If you own one of four TP-Link routers, including the TP-Link Archer C5 (v4), you’re going to want to find and install its latest firmware update right now. The patch fixes a critical vulnerability that would otherwise allow an attacker to take full control of your router—admin access and all—and lock you out of it.
The vulnerability, initially discovered by Grzegorz Wypych of IBM’s awesome-sounding “X-Force Red” hacker squad, appears to require someone to have network access to your router to get started. While that makes this slightly less applicable if you have a great wifi password (and a good lock on your front door), that’s not to say that there aren’t other vulnerabilities a skilled attacker could exploit to get onto your network or send commands to your router.
Even if this hack is more likely to affect business networks or anywhere else where a compromised router could be used as a vector for a larger attack, there’s no reason to be lazy about updating your device’s firmware at home. A few minutes spent on this simple task can save you a world of hurt, as Wypych and article co-author Limor Kessem describe at Security Intelligence:
After attaining admin access without needing real authentication, we found out that this specific device also allows for the configuration of FTP on the WAN. Furthermore, we could remotely manage the router over a secure HTTPS connection, which is also vulnerable to this CGI attack. The impact and implications of this router vulnerability, if exploited by a malicious third party, can be detrimental.
Not only can attackers attain privileged access, but the legitimate user can also be locked out and would no longer be able to log in to the web service through the user interface since that page would no longer accept any passwords (unbeknownst to the user). In such an event, the victim could lose access to the console and even a shell, and thereby would not be able to re-establish a new password. Even if there was a way to set a new password, the next vulnerable LAN/WAN/CGI request would, once again, void the password. The only access would, therefore, be FTP files via a USB port connection.
The vulnerability that allows this to happen is a quirky but seemingly simple one. The attack, known as a “password overflow,” involves spoofing HTTP headers to make it look like a login request comes from the router’s IP address or the domain TP-Link’s routers use during the initial setup process—tplinkwifi.net.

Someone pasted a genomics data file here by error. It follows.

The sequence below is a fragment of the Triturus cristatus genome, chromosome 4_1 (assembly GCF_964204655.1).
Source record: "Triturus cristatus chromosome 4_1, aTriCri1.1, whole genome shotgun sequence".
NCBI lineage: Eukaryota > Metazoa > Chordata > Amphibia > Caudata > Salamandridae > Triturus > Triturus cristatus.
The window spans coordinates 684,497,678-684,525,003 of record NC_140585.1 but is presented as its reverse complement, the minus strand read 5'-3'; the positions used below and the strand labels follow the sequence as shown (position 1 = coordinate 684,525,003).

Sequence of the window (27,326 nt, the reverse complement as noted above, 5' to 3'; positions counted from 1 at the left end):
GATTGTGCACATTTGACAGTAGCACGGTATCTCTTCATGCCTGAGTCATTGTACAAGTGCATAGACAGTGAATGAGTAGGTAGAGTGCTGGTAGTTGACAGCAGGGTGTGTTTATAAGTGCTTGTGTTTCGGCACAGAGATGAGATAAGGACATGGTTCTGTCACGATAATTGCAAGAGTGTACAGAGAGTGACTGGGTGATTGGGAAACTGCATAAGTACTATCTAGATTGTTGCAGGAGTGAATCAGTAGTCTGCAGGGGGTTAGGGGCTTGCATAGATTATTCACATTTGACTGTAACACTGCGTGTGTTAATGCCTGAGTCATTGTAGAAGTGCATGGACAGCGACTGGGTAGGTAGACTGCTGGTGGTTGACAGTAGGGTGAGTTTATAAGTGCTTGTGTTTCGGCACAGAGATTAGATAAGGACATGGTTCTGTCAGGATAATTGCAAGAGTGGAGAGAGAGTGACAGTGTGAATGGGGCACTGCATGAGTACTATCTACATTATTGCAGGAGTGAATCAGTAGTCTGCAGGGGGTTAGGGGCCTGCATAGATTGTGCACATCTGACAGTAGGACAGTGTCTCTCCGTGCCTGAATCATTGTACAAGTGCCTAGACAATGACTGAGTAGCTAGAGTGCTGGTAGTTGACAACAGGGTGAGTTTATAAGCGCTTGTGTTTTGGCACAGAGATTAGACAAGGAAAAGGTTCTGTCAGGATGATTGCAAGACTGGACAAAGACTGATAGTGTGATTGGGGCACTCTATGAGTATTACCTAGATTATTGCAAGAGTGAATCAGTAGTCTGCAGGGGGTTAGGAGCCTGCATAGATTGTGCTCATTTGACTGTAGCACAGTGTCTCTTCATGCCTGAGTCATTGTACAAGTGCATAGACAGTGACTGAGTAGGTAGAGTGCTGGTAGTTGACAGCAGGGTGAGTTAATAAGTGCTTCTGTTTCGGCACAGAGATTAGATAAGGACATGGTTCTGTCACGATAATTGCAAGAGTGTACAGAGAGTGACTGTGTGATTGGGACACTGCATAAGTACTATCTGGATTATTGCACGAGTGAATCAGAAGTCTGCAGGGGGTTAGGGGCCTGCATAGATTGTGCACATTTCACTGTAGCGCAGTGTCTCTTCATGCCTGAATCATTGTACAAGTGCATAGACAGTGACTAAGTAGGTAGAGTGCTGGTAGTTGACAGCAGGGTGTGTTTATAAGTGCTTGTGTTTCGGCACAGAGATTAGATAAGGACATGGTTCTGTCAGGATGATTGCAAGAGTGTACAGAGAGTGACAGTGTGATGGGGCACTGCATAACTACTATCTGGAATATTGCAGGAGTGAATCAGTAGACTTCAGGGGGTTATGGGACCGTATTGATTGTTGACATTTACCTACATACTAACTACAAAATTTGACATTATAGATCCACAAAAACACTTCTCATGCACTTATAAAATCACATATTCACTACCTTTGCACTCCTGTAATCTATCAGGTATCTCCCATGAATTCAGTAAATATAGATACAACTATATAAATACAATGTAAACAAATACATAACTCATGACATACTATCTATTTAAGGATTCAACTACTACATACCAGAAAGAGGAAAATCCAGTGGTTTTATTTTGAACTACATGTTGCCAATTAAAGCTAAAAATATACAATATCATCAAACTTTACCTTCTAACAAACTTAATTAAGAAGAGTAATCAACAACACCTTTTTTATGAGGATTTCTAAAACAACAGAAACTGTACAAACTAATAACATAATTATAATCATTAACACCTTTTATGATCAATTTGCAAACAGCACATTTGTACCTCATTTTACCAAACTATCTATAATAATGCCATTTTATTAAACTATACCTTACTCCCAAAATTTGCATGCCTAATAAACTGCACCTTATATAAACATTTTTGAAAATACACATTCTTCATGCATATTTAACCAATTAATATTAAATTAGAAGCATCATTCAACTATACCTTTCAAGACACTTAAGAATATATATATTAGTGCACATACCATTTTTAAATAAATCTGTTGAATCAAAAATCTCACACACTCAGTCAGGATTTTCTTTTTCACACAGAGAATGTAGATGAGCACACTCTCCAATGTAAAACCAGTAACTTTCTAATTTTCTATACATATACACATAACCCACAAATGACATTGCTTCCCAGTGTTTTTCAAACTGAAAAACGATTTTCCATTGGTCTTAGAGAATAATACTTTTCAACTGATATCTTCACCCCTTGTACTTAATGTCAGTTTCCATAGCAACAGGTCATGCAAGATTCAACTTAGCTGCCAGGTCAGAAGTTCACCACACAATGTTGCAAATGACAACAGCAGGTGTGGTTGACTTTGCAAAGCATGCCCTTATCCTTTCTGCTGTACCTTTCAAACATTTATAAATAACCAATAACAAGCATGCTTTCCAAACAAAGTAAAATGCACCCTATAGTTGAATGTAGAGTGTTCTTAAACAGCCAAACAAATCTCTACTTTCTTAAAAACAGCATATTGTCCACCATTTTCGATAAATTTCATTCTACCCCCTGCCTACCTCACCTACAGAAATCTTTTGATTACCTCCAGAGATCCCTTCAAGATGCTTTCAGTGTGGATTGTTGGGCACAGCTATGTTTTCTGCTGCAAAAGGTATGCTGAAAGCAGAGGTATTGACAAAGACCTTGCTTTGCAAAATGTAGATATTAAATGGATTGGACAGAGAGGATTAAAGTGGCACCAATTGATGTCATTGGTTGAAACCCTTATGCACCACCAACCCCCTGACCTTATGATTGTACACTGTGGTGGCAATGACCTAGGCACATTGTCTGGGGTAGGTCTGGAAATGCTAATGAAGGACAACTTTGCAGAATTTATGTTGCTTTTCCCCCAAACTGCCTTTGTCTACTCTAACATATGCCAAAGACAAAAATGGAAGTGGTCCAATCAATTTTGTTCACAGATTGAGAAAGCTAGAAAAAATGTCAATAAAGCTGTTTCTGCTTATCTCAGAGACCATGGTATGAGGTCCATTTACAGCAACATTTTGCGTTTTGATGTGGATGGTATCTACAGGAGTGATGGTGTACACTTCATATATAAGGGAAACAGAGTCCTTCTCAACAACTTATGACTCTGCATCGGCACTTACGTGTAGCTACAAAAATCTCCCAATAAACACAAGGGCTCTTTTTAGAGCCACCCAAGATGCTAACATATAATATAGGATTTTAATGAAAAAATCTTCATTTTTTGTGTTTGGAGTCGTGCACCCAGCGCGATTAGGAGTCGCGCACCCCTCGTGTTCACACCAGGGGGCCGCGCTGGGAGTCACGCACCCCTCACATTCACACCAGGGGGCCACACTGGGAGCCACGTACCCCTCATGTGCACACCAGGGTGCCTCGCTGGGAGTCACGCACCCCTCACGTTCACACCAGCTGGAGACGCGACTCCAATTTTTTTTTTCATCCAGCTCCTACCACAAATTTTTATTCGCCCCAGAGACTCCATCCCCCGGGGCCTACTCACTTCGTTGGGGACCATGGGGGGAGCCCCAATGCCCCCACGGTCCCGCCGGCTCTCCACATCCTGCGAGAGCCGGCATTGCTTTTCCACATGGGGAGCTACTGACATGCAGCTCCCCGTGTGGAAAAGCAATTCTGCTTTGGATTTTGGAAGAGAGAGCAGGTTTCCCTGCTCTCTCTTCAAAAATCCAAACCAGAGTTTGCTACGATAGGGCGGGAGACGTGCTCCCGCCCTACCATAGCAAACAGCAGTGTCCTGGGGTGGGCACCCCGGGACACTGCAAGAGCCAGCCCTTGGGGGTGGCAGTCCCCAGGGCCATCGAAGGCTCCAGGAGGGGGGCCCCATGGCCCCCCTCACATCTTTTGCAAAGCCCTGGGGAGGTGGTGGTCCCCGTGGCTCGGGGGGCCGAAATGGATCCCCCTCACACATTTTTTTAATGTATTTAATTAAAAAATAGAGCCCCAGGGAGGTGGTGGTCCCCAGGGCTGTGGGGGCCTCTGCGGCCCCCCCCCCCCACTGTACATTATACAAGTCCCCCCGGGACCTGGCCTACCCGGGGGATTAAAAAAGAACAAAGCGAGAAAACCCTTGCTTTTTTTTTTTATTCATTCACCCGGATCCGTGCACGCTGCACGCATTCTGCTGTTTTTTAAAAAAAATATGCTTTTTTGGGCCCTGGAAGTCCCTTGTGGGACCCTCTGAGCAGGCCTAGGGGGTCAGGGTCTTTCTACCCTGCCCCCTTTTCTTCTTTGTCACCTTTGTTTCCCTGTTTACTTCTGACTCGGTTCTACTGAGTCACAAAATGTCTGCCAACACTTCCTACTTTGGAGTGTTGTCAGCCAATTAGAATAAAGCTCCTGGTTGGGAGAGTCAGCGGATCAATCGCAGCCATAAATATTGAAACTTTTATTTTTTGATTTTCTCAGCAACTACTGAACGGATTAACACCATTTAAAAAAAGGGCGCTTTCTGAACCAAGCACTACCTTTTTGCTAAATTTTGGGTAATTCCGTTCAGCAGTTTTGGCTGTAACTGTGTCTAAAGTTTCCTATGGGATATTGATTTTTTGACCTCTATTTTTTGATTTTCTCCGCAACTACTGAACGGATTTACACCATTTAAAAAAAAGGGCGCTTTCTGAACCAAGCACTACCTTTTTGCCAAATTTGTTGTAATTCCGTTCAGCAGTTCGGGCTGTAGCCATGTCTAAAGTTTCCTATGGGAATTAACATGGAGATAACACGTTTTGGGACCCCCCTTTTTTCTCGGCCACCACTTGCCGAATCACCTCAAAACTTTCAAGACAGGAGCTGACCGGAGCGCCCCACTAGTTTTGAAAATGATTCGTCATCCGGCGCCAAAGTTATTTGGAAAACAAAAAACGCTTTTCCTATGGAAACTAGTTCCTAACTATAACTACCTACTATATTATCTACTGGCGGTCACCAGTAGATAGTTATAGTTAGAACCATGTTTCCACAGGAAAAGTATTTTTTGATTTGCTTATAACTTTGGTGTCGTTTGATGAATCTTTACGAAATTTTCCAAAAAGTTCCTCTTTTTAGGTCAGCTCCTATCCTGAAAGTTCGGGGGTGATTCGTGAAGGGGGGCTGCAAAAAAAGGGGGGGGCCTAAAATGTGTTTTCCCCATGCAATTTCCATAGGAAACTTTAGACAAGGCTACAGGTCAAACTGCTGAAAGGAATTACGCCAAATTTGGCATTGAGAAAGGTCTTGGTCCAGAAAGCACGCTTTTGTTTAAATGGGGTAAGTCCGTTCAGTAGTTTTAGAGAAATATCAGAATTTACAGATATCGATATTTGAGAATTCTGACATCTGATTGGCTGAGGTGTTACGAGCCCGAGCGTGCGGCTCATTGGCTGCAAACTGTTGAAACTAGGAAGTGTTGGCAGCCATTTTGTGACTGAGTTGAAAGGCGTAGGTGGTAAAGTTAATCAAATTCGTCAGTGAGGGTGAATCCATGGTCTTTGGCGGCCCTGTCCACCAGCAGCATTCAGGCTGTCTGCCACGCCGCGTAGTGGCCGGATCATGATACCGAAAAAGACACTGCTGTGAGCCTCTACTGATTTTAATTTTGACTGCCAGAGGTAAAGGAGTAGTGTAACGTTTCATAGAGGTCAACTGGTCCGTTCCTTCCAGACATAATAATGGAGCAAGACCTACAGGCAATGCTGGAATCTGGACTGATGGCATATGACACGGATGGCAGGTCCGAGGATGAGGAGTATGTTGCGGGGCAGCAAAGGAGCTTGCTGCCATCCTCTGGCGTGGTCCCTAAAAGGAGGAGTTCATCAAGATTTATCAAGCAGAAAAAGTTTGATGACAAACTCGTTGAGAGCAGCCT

The router sees the login request as legitimate, and sending along a password string with the request that’s shorter than what the router expects prevents anyone from logging into it with the correct password. (It’s a denial-of-service attack, basically.) Sending a password string that’s longer blanks the previously legitimate password, giving an attacker full, unprotected access to the router.
Update your router’s firmware right now
To plug this vulnerability, TP-Link has issued firmware updates for affected routers. I recommend checking the underside or rear of your router to confirm what you have (and its hardware version number, like “V4″) and downloading the updates right now if you own one of these four routers:
Once you’ve done that, pull up your router’s web-based configuration screen, log in, and look for the section related to firmware updates. To use the C5 as an example, you’ll need to click on the Advanced tab at the top, scroll down to “System Tools,” and click on “Firmware Upgrade.” You can then browse to find the firmware update you downloaded (and unzipped), and install it on your device via the big “Upgrade” button.
While it would be wonderful if all routers could simply ping an update server and automatically download and install firmware updates for you, that’s not the case. The onus is typically on you to keep your router updated. And I get it; checking a website for firmware updates all the time is an annoying process.
In fact, this is probably the last thing you think about, even if you’re pretty into geeking out over your computer and networking gear (like me). To fix that, drop a reminder on your favourite scheduling tool to revisit your router manufacturer’s support page three months from now to check for updates, and set another reminder at that point for whatever time period feels appropriate.